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The Learn About Futures Insider: Dow Jones Industrial Average

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The Dow Jones Industrial Average (DJIA) is a widely recognized name in finance. Following his nineteenth-century roots in publishing, Charles Dow’s first stock averages creation included nine railroads and two industrials. Today, the DJIA is an index of 30 companies. While exploring the history and components of the DJIA this newsletter will refer to specifications for the futures contract traded on the CME.


Contract Size: $10 x DJIA ($10) futures price


Tick Size: Minimum fluctuation is 1.00 index points=$10


Contract Months: March, June, September, December


Trading Specs: Trades open outcry and Globex (electronic) per the following schedule:

Electronic: Mon -Thurs: 3:30 p.m.-8:15 a.m. (daily maintenance shutdown from 4:30 p.m.-5:00 p.m.) Sun: 5:00 p.m.-8:15 a.m. Central Time

Open Auction: Mon-Fri: 8:30 a.m. -3:15 p.m. Central Time


Daily Price Limit: RTH: Successive 10%, 20%, 30% limits (downside only)

ETH (overnight): 5% up or down

Please consult exchange for additional details on limits.

Trading Symbols: DJ, ZD Globex



Past performance is not indicative of future results.

***chart courtesy of Gecko Software


DJIA Facts


The DJIA is a widely recognized stock market index and was named for Charles Dow and ones of his associates, Edward Jones. In the company’s overview, it indicates that the DJIA serves “to provide a clear, straightforward view of the stock market and, by extension, the U.S. economy” as the thirty component companies represent a diverse group. The current components and their weights are:




On June of 2009, Cisco and Travelers replaced Citigroup and General Motors. Changes have been made historically most often due to mergers. Other reasons for changes include the shifts in technologies over time.


Although the term “industrial” contributes to the name, the DJIA is meant to represent the broad market. Former components include Goodyear, Sears Roebuck & Co, Bethlehem Steel, Woolworth, Eastman Kodak, Honeywell, and many other recognizable names.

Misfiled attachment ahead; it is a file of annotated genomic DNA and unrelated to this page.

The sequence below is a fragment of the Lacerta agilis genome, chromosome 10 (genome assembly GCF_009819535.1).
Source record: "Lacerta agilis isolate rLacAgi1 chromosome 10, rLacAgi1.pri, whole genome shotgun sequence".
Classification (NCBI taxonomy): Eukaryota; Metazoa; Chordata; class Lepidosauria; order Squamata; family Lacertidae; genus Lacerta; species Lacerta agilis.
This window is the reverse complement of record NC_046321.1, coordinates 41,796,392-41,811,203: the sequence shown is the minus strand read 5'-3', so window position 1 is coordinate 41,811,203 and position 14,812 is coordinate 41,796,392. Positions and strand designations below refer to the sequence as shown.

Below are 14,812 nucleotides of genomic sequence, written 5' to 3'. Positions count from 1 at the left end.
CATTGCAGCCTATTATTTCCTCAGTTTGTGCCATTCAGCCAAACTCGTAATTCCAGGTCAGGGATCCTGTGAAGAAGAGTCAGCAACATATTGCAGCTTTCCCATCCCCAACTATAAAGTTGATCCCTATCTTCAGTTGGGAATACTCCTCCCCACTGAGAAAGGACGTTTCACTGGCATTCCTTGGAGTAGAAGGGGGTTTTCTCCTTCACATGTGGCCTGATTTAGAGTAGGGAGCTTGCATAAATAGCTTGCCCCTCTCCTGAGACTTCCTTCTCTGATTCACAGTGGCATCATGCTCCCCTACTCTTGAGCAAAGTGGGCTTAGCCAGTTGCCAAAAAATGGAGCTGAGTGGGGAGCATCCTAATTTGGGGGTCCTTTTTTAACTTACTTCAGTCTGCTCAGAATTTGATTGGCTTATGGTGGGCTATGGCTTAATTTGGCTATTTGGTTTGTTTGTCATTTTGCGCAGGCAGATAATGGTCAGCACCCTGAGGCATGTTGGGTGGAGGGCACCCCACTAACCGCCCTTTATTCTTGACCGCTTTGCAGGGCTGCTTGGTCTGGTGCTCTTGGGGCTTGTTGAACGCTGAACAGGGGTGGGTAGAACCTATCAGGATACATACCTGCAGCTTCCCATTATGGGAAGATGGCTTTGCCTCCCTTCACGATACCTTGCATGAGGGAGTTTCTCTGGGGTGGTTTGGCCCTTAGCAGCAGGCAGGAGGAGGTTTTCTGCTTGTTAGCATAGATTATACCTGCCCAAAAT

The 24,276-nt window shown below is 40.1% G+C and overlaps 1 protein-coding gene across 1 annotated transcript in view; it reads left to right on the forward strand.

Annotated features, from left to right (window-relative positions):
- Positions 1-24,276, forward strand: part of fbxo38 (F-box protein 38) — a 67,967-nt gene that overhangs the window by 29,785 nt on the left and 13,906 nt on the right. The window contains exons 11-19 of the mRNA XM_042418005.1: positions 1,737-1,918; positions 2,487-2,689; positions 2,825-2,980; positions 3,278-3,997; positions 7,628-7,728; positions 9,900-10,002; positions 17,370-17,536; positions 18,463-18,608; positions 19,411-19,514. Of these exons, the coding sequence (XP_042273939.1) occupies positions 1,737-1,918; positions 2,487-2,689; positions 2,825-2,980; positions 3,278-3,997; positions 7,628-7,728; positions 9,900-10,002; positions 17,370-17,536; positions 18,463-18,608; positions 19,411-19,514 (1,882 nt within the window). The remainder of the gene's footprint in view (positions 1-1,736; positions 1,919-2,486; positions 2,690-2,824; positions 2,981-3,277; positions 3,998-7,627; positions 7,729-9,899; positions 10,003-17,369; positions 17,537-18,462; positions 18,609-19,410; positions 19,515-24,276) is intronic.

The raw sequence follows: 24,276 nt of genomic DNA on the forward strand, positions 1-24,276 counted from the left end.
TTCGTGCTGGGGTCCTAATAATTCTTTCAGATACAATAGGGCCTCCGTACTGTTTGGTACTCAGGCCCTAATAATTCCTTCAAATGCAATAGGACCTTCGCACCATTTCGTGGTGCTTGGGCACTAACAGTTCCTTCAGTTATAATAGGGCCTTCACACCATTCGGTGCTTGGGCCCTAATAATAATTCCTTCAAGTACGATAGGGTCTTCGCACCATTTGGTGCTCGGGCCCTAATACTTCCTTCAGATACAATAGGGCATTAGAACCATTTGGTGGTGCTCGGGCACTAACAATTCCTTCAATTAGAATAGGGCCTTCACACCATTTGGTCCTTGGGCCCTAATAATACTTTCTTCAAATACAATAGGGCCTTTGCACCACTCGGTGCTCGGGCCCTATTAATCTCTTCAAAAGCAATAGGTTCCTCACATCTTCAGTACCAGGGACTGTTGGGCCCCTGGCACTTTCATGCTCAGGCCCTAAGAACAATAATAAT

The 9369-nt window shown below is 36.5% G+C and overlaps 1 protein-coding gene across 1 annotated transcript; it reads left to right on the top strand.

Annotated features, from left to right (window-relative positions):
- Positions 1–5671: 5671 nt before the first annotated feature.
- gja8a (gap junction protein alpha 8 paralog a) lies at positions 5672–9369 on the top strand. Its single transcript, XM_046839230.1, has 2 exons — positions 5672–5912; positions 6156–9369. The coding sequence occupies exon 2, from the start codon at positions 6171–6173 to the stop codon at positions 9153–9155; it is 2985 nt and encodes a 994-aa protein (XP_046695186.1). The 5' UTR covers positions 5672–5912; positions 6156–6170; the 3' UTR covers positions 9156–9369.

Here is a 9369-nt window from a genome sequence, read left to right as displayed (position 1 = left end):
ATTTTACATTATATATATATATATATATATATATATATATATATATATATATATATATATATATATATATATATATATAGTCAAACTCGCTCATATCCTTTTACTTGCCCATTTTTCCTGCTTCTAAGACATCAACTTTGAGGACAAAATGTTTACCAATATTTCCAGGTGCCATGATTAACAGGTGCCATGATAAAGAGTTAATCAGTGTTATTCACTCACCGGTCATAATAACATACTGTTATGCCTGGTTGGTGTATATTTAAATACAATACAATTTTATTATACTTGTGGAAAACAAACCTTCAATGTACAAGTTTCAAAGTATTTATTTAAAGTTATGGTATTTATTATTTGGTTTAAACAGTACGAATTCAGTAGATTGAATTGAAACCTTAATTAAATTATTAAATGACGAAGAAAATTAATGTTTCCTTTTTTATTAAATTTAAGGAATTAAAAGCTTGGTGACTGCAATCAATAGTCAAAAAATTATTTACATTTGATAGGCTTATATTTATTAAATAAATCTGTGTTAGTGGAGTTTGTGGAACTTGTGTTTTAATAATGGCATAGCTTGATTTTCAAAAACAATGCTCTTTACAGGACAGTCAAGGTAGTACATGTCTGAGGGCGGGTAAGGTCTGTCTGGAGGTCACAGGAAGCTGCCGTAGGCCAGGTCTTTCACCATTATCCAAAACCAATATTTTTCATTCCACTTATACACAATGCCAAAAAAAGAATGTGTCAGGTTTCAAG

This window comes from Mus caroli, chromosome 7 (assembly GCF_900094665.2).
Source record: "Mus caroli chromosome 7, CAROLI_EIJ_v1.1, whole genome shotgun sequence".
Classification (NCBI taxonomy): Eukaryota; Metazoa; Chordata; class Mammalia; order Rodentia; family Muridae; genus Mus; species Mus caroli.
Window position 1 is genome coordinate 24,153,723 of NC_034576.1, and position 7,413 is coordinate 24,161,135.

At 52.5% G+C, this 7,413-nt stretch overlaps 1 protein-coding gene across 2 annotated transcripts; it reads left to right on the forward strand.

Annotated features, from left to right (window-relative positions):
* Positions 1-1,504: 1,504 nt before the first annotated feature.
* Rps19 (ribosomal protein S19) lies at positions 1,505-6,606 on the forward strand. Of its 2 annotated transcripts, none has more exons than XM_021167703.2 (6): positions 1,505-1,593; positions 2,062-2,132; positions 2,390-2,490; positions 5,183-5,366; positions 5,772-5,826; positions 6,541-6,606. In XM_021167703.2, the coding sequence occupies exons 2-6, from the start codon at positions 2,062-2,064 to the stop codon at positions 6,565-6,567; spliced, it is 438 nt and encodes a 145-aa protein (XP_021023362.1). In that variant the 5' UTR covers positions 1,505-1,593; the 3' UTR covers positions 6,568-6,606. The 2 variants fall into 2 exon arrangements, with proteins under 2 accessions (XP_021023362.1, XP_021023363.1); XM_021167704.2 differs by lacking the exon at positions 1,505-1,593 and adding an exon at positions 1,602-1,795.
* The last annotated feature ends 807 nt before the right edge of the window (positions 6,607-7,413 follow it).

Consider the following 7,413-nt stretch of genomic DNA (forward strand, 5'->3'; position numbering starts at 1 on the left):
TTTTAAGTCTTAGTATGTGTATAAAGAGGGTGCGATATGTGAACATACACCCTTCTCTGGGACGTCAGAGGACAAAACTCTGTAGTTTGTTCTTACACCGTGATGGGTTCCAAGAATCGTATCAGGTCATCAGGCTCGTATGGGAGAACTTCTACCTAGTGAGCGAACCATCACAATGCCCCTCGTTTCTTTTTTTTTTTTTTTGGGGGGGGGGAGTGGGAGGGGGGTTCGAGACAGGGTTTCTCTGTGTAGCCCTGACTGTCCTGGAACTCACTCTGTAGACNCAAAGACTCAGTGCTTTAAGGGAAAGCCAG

Calculating the index involves totaling the component stocks’ prices. The divisor for the average is not straightforward since it has to be adjusted to accommodate stock splits or other fundamental changes. This helps maintain continuity. According to the website for the indexes, "Over time, the divisor has been adjusted several times, mostly downward (it stood at 0.125552709 at the end of 2008), which means that it has become, in effect, a multiplier." The DJIA is often the subject of criticism since it is price-weighted and not all the components may be open for trading at the same time.


The worst and best days according to the DJIA website were as follows:




Past performance is not indicative of future results.

The worst and best years were as illustrated:




Past performance is not indicative of future results.

Key terms for this market include:


Averages Committee - As of March 2010, when Dow Jones Indexes became part of CME Group Index Services LLC, the Managing Editor for the Wall Street Journal, the head of Dow Jones Indexes research, and the head of CME Group research are the ones who select components of the DJIA.


Price weighted - For an index, this refers to the components being included based on their quoted prices.


Key Uses


As a benchmark index, the DJIA can be used by fund managers, speculators, analysts and rating companies as a performance standard against which they can compare their own performance or the performance of others. The DJIA futures contract has also been used to accommodate a range of both speculator and hedger trading strategies.



Key Concerns


For the futures contract on the DJIA, the commonly watched factors which may affect trade include economic reports or events. This may include the following:


• Retail Sales

• Unemployment Claims

• Personal Income



• New Home Sales

• FOMC Meetings & Member commentaries


In addition to weekly and monthly reports, corporate earnings and activities such as mergers and acquisitions may affect price and volatility. There are nearly countless national and global events that can be considered in relation to how they may affect member shares and the overall index value.




Disclaimer: There is a substantial risk of loss in futures trading and it is not suitable for all investors. Losses can exceed your account size and/or margin requirements. Commodities trading can be extremely risky and is not for everyone. Some trading strategies have unlimited risk. Educate yourself on the risks and rewards of such investing prior to trading. Futures Press Inc., the publisher, and/or its affiliates, staff or anyone associated with Futures Press, Inc. or http://www.learnaboutfutures.com, do not guarantee profits or pre-determined loss points, and are not held monetarily responsible for the trading losses of others (subscribers or otherwise). Past results are by no means indicative of potential future returns. Fundamental factors, seasonal and weather trends, and current events may have already been factored into the markets. Options DO NOT necessarily move lock step with the underlying futures contract. Information provided is compiled by sources believed to be reliable. Futures Press, Inc., and/or its principals, assume no responsibility for any errors or omissions as the information may not be complete or events may have been canceled or rescheduled. Any copy, reprint, broadcast or distribution of this report of any kind is prohibited without the expressed written consent of Futures Press, Inc.

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